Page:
When Lightning Strikes: Part I

According to the National Oceanic and Atmospheric Administration (NOAA), approximately 400 people are injured and about 60 people are killed each year by lightning in the United States. In comparison, in an average year, tornadoes kill the same amount of people, and hurricanes kill even less than that! While some may consider information about lightning mostly common knowledge, there is also a large amount of misinformation and myths about lightning. With that in mind, it’s important to stay properly informed about lightning, so read on in this two part series about protecting yourself and your home in an instance of a lightning strike.

When thunder roars, go indoors! If you hear thunder, you are at risk of being struck by lightning, regardless of what the weather looks like. Drop what you are doing and immediately seek shelter in a fully enclosed building or a hard-top vehicle. Don’t go into a garage or covered patio, as you are still at risk of being struck.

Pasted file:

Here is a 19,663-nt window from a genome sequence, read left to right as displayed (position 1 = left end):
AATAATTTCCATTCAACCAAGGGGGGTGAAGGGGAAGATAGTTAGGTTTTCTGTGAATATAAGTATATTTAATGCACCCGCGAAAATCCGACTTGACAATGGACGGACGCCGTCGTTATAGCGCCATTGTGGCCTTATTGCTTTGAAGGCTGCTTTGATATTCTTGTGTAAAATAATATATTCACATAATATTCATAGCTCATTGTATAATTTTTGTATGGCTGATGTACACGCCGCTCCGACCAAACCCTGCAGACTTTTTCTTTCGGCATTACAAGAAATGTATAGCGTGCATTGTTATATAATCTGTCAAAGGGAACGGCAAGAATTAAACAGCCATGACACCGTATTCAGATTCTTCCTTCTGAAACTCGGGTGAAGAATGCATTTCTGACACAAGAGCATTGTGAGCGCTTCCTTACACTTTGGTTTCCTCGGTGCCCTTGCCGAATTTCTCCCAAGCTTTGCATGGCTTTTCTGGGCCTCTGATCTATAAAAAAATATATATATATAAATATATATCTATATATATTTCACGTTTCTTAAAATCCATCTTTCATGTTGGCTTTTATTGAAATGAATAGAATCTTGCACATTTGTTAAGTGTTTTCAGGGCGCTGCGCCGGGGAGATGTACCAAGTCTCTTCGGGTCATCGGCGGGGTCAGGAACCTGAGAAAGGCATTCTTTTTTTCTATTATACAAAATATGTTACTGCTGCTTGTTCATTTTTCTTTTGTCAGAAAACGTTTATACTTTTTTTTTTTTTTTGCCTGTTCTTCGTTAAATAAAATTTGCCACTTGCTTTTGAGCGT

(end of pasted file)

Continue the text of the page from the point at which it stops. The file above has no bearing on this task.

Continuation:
When inside:

  • Stay way from windows and doors.
  • Do not use corded phones, computers or other electronics that put you in direct contact with electricity.
  • Avoid baths, sinks, and other plumbing.
  • Do not lie on concrete floors or lean against concrete walls.
Remember that no place is safe outside from lightning; however, if you are caught in a storm outside and have no way of getting to adequate shelter, here are some tips for what to do:
  • Never lie completely flat on the ground, as this increases your risk of being affected by a deadly ground current.
  • Never use a tree for shelter; using a tree as shelter is the second most common way that people are struck by lightning.
  • Immediately move away from high grounds, such as hills or mountains.
  • Never use a cliff face as shelter.
  • Immediately get out of and away from any body of water.
  • Stay away from objects that conduct electricity, such as fences.
  • If a building or all-metal vehicle is nearby, move to it.
If someone is struck by lightning, begin CPR. There is a common myth that people struck by lightning carry an electric charge and that touching them will result in you being electrocuted. This is FALSE! Cardiac arrest is the immediate cause of death in lightning strike victims, so using CPR on a lightning strike victim may save his/her life. Call 911 for help.
For additional information, stay tuned for a follow-up blog post next week. In addition, you can find some more information from NOAA, such as myths about lightning.

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